Guinness Irish Stew

I cannot tell you how many times I have tried to get my husband to talk with an accent. I have offered money, electronics, video games, other things slightly inappropriate and yet….I am left married to a man with a dominant Irish background but no accent. He won’t even throw bottles of whiskey at walls when he is angry. Fraud.

Kyle was born on January 20th – this year his birthday is cursed….I will say no more.

Kyle is also not a fan of Guinness. Impostor.

This Friday last we had an Irish themed day of food. Our morning consisted of potato pancakes with runny eggs. Shots of Jameson and orange juice. Then, the grand finale – Irish Lamb Stew.

Lamb is as common in Europe as ground beef is in America, and lamb is far better for you in most cases. I had only eaten lamb once before (lamb chops) and was not impressed, but the entire day was about tradition and so I ordered lamb shoulder chops from our local butcher. I usually deglaze a pan that browned meat for stew with a red wine, but in place I substituted Guinness. I won’t lie – this was genius. Get it? Guinness is dark, nutty, chocolate and strong – you either love it or hate it. I am a fan and it really added layers and layers of depth to this stew. The beer is not optional it is mandatory….seriously. Just buy a case. I personally think the lamb is a necessity as well, but I don’t know how many people I could convince to give up their precious cow.

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Ingredients

2 1/2lb Lamb shoulder chops
1 Bottle of Guinness
1 Yellow onion roughly chopped
6 Large carrots roughly chopped
3 Gloves of garlic minced
6 Stalks of celery roughly chopped
6 Yukon gold potatoes cut into quarters
6 Cups of good quality beef stock
4 Tablespoons Kerrygold butter

Get down to Business

Get out a cast iron skillet, if you do not own one go out and buy one, and thank me later. On high heat melt your butter and place the chops in the skillet. You want a nice browning to occur on your chops.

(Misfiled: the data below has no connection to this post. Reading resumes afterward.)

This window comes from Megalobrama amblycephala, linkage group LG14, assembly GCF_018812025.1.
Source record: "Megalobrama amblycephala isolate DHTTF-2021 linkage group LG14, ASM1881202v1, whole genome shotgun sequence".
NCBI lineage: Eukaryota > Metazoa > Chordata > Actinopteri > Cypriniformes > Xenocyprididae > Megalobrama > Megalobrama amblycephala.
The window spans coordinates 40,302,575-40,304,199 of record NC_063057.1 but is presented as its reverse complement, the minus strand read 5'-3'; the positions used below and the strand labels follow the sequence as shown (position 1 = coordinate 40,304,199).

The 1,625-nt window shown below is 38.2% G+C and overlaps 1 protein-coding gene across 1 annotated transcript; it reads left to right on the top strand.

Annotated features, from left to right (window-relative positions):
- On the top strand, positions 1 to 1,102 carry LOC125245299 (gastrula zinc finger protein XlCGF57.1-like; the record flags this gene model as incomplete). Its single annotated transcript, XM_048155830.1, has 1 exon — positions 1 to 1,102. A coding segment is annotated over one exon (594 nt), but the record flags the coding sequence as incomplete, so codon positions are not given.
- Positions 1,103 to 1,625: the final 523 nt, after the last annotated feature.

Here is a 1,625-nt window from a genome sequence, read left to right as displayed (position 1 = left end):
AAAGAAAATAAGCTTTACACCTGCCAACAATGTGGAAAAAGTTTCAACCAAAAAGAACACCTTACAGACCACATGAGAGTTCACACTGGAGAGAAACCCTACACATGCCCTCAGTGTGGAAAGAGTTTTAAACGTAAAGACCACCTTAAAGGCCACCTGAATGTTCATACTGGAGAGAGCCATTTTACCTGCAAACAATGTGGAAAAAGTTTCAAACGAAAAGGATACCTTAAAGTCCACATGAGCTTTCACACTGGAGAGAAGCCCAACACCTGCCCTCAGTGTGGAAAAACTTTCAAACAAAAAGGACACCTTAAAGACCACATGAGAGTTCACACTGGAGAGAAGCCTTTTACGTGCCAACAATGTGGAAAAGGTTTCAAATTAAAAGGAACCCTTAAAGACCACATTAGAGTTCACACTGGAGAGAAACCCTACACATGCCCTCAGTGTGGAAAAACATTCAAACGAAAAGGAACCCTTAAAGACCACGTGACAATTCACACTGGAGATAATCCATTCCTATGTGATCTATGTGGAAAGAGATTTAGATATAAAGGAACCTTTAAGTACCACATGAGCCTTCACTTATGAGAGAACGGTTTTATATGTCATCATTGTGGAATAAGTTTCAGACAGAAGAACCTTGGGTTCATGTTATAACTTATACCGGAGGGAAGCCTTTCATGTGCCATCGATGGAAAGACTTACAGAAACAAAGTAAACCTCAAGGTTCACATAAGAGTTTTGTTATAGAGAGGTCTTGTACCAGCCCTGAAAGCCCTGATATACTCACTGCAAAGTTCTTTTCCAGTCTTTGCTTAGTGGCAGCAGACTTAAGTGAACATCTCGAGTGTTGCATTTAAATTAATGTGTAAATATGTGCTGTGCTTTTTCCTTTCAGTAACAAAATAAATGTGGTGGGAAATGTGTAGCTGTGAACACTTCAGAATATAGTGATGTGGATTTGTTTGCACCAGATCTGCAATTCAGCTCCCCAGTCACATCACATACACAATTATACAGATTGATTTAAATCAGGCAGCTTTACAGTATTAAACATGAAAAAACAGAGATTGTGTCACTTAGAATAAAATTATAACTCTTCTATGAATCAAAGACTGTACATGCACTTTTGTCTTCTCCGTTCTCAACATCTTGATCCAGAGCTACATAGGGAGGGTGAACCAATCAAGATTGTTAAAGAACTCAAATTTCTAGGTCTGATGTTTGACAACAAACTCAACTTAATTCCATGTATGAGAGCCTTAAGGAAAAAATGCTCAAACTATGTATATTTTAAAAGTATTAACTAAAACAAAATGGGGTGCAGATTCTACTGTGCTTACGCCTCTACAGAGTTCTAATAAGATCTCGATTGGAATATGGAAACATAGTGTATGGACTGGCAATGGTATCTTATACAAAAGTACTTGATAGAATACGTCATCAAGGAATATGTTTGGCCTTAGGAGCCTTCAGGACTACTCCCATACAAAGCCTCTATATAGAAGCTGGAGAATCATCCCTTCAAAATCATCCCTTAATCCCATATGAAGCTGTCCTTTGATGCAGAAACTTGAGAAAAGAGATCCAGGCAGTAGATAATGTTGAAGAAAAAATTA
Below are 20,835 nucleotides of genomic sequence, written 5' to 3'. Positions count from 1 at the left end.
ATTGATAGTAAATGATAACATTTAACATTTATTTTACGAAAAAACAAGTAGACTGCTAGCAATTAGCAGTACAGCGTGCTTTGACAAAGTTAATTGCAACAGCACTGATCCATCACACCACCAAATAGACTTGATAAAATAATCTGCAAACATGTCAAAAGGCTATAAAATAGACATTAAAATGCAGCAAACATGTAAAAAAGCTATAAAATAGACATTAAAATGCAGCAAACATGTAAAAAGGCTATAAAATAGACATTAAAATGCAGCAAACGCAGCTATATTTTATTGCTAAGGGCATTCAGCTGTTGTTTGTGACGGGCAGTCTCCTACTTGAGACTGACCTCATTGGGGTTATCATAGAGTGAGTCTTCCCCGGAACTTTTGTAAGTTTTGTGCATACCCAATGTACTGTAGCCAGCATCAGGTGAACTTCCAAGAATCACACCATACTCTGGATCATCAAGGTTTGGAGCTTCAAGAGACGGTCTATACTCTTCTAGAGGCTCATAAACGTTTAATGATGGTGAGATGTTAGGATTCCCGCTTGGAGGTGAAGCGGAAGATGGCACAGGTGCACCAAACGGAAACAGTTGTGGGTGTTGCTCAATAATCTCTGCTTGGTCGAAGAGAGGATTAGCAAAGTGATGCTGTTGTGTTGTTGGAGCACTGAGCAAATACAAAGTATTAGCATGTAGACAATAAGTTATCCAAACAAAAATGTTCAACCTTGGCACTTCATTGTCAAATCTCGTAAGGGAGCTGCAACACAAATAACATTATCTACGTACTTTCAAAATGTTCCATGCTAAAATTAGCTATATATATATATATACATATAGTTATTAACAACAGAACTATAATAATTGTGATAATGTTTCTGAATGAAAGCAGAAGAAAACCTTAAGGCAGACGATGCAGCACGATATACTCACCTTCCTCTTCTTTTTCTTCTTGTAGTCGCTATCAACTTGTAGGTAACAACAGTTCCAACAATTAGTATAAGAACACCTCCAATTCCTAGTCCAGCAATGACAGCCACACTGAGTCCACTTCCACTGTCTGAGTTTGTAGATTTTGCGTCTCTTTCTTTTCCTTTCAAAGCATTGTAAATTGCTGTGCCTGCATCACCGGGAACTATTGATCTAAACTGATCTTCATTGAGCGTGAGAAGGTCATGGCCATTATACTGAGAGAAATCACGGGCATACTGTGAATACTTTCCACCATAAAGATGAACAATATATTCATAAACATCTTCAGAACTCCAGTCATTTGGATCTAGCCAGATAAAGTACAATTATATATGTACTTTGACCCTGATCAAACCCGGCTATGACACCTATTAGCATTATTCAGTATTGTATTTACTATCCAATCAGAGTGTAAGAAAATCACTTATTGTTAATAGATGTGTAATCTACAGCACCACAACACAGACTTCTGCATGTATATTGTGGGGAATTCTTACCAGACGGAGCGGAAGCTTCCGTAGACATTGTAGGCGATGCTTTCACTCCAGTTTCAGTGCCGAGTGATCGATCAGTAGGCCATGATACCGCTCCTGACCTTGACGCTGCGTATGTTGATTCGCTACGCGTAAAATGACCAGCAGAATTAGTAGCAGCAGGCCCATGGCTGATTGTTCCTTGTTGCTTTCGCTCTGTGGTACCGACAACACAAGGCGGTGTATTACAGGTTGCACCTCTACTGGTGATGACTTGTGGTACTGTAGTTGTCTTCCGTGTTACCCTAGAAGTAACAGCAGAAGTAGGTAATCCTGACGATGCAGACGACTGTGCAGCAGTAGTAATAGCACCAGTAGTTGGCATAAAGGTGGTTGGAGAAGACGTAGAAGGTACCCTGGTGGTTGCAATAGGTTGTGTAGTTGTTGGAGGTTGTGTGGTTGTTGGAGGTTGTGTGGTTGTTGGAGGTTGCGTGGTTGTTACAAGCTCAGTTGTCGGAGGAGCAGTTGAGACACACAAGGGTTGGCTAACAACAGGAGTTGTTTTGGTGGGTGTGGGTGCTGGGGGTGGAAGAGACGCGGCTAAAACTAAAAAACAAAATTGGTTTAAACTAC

While your chunks of meat are browning roughly chop your vegetables and throw them in either a Crockpot or a large soup pan. Pour the stock over all the veggies and place on low-medium heat.
Once you have a nice caramel color on your lamb pieces throw them in the soup pan. Now, with little pieces of lamb like this some might argue it is not necessary to brown your meat beforehand as they are going to simmer away in juices for hours. I don’t brown my meat before hand to seal in moisture -I do not believe in that. I do believe it adds a layer of color and makes for not only a better looking finished product but browning adds a layer of texture as well. So, I brown, and with browning comes deglazing.
Deglazing is a process in which liquid is used to get all the sediments left on the bottom of the pan incorporated into a sauce or gravy. Flavor overload is at the bottom of your pan and you never want to waste that. I used half a bottle of Guinness to deglaze, and drank the rest. Add a few more pats of butter, simmer for a few minutes and add to your soup pan. Done.

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My stew stewed away for about 6 hours. I salt and pepper when I am ready to serve as in the beginning stages every ingredient is just starting to break down, and so I prefer to wait. You do you.

This was a dish that was so easy it is hard to believe it developed such complex flavors. Easy St. Patty’s day dinner, rainy day, or how to use that bottle or two of Guinness in your house.

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